Republicans, for example, were counting on wins in Missouri and Indiana. But they ended up all but abandoning their Missouri candidate, Todd Akin, after he remarked in August that women's bodies have ways of avoiding pregnancy in cases of what he called "legitimate rape." In Indiana, Richard Mourdock defeated the more moderate veteran senator Dick Lugar, who would have likely cruised to re-election. Mourdock has come under criticism after saying in a debate that when pregnancy results from rape, it is "something God intended."
Other closely watched races are in Massachusetts, Connecticut, Virginia, Wisconsin, North Dakota, Montana, Nevada and Arizona.
All 435 seats in the House are at stake, but incumbents tend to get re-elected. Democrats seem unlikely to pick up the 25 seats they need to gain control.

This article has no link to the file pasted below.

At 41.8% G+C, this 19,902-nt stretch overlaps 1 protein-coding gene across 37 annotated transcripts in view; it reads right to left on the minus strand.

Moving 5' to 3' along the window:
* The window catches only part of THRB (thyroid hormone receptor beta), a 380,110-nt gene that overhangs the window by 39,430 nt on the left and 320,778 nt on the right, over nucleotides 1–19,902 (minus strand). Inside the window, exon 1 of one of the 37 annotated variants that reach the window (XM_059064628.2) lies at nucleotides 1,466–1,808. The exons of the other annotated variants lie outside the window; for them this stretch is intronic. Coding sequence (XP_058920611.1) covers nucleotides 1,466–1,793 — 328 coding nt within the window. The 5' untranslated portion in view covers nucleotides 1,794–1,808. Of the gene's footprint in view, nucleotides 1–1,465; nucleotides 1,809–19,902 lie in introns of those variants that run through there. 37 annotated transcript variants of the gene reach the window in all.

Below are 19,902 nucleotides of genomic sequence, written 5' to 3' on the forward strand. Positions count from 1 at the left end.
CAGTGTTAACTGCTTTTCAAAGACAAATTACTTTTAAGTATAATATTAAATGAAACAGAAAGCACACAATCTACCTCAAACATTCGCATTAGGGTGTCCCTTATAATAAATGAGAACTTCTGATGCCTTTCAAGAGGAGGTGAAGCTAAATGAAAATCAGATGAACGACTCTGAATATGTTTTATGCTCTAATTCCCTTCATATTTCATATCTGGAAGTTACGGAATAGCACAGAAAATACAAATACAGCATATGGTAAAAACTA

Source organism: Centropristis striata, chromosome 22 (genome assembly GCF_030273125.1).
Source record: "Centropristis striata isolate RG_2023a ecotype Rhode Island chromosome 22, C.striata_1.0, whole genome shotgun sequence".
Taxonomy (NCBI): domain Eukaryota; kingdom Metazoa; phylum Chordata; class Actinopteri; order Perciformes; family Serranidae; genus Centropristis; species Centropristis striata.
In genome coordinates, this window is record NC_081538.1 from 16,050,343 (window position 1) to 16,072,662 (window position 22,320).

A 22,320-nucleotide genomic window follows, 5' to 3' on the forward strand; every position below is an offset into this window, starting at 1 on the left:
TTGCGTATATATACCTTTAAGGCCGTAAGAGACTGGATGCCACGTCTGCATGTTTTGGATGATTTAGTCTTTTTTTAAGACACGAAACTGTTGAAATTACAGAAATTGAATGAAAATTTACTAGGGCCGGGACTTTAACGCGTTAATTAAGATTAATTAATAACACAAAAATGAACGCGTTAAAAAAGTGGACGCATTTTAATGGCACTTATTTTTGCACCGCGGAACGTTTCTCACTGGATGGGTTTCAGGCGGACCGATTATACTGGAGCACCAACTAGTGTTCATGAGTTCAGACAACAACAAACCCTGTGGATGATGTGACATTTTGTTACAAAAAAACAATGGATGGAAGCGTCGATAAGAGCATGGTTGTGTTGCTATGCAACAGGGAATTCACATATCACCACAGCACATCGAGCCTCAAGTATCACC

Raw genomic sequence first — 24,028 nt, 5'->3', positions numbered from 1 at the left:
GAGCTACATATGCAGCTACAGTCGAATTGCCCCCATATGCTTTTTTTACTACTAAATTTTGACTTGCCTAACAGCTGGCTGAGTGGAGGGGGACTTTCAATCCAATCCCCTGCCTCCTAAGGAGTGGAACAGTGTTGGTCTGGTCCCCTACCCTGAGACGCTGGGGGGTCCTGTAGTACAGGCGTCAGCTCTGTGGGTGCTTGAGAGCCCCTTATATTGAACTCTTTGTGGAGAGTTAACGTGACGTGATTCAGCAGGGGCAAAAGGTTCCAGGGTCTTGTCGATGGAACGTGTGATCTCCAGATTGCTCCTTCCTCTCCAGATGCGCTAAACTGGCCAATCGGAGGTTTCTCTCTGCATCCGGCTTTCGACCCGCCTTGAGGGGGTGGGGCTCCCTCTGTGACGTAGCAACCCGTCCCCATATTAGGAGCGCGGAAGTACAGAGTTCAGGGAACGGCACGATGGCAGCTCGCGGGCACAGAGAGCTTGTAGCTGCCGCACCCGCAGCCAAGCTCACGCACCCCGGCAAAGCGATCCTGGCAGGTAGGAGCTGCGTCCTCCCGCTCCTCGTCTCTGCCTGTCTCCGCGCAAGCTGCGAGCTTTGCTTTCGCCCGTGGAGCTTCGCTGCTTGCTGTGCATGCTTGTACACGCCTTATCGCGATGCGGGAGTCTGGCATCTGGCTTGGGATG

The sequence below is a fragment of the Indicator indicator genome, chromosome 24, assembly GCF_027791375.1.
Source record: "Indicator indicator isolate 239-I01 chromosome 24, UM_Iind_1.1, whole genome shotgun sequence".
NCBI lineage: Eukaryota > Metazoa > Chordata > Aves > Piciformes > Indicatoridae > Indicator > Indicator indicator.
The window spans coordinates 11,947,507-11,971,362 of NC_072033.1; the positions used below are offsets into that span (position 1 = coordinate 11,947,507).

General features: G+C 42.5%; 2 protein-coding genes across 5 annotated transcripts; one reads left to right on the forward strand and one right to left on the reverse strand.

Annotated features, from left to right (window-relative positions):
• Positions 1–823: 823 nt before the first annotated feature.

The presidential race is so close that calling a winner could be much delayed. Polls are not closed in all 50 states until voting ends in Alaska at 1 a.m. EDT. But in the three states likely to be most pivotal, all votes will have been cast by 8 p.m. EDT. Virginia polls close at 7 p.m. EDT; Ohio at 7:30 p.m. EDT and Florida at 8 p.m. EDT.
Exit polls will show trends soon after polls close, but barring unexpectedly strong showings by one candidate, the vote counts in swing states could take hours — or longer. The 2000 election wasn't decided for weeks because of a dispute over the vote count in Florida. Bush's victory was ultimately determined by a Supreme Court ruling.
Associated Press writer Ron DePasquale contributed to this report.
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